The Social Dynamics of Collective Action: Evidence from the Captain Swing Riots, 1830-31
Toke Aidt (),
Gabriel Leon () and
Cambridge Working Papers in Economics from Faculty of Economics, University of Cambridge
Social unrest often erupts suddenly and diffuses quickly. What drives people to overcome their collective action problem and join a riot or protest, turning what is initially a small event into a widespread movement? We address this question by examining the Swing riots of 1830-31. The communication constraints of the time induced spatio-temporal variation in exposure to news about the uprising, allowing us to estimate the role of contagion in the spread of the riots. We find that local (rather than national) sources of information were central in driving contagion, and that this contagion magnified the impact that social and economic fundamentals had on riots by a factor of 2.65. Our historical data allow us to overcome a number of econometric challenges, but the Swing riots are of independent interest as well: they contributed to the passage of the Great Reform Act, a key step in Britain's institutional development.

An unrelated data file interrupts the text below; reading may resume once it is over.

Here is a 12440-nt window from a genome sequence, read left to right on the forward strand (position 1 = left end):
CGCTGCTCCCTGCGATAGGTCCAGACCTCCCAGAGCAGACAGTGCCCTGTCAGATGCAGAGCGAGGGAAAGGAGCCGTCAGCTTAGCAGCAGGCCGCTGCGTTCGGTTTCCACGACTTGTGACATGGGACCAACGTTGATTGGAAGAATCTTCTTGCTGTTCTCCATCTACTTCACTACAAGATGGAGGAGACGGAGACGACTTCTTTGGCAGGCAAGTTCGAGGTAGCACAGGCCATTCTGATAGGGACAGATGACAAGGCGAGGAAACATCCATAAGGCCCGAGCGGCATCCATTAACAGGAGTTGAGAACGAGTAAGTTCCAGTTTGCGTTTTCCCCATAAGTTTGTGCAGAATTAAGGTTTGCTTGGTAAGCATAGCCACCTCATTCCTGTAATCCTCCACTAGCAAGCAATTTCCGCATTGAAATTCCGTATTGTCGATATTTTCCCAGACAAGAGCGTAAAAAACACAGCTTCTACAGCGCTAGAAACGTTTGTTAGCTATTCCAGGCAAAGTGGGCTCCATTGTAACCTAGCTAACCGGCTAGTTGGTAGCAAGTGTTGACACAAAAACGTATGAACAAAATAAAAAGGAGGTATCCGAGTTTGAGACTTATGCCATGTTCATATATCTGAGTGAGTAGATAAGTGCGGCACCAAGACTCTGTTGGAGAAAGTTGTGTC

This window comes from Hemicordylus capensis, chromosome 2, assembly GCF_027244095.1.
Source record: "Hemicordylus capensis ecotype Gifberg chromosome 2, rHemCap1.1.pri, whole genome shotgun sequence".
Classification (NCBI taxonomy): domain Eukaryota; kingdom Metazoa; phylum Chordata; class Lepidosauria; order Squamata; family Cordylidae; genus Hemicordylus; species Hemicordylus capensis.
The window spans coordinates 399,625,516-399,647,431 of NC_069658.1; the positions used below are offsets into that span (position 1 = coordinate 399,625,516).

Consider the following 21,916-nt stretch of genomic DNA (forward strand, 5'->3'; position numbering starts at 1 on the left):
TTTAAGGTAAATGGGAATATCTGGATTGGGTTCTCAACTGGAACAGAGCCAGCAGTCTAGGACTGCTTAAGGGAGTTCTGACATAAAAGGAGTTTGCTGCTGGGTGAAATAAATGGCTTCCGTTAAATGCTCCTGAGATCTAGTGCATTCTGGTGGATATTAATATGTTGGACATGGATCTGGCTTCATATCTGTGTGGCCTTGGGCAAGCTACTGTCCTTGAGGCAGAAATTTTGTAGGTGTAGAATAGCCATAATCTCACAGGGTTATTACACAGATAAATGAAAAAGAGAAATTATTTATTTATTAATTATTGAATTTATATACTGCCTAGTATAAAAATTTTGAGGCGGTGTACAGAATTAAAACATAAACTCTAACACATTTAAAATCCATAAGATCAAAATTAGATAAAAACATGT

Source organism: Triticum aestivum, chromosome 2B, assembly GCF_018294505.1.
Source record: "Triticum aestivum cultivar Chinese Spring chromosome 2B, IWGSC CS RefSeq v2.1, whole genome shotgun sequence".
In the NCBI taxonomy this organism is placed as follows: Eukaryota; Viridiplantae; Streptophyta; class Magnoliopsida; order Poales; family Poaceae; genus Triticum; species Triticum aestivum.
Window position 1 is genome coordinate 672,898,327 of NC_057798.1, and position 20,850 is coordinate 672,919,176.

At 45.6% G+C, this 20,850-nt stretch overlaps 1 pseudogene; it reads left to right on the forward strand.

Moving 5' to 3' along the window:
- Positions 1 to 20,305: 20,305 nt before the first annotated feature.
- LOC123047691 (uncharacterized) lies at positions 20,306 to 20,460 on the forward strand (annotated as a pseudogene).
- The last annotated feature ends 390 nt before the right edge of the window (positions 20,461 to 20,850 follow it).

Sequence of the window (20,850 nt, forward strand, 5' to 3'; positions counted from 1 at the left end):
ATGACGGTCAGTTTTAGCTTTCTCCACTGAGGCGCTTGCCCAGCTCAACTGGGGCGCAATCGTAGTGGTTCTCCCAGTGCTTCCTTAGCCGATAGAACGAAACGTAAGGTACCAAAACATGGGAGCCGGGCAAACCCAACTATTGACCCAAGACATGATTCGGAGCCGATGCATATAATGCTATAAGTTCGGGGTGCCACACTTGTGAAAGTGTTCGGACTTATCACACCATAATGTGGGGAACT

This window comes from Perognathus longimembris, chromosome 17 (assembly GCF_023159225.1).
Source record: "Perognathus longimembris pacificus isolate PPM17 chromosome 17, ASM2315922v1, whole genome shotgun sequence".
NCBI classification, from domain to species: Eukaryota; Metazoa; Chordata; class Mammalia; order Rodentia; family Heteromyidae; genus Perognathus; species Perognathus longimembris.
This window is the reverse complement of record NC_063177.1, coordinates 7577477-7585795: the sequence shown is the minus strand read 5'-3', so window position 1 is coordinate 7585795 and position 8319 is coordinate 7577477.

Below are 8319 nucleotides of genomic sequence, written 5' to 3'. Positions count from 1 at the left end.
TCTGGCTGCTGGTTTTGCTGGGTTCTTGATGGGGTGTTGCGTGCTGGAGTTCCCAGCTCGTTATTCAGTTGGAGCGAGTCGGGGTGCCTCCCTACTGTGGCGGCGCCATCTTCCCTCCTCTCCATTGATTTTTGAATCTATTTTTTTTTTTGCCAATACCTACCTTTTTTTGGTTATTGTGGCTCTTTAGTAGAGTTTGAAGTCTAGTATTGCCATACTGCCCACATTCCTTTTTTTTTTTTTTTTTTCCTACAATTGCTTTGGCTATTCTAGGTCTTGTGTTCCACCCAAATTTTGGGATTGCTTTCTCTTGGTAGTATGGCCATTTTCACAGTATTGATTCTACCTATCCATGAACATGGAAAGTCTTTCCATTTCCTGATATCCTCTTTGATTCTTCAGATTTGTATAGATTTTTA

Keywords: Riots; diffusion; conflict; contagion; Captain Swing. (search for similar items in EconPapers)
JEL-codes: D72 D74 O16 (search for similar items in EconPapers)
New Economics Papers: this item is included in nep-cdm, nep-his and nep-soc
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Working Paper: The Social Dynamics of Collective Action: Evidence from the Captain Swing Riots, 1830-31 (2017)
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Persistent link: https://EconPapers.repec.org/RePEc:cam:camdae:1751
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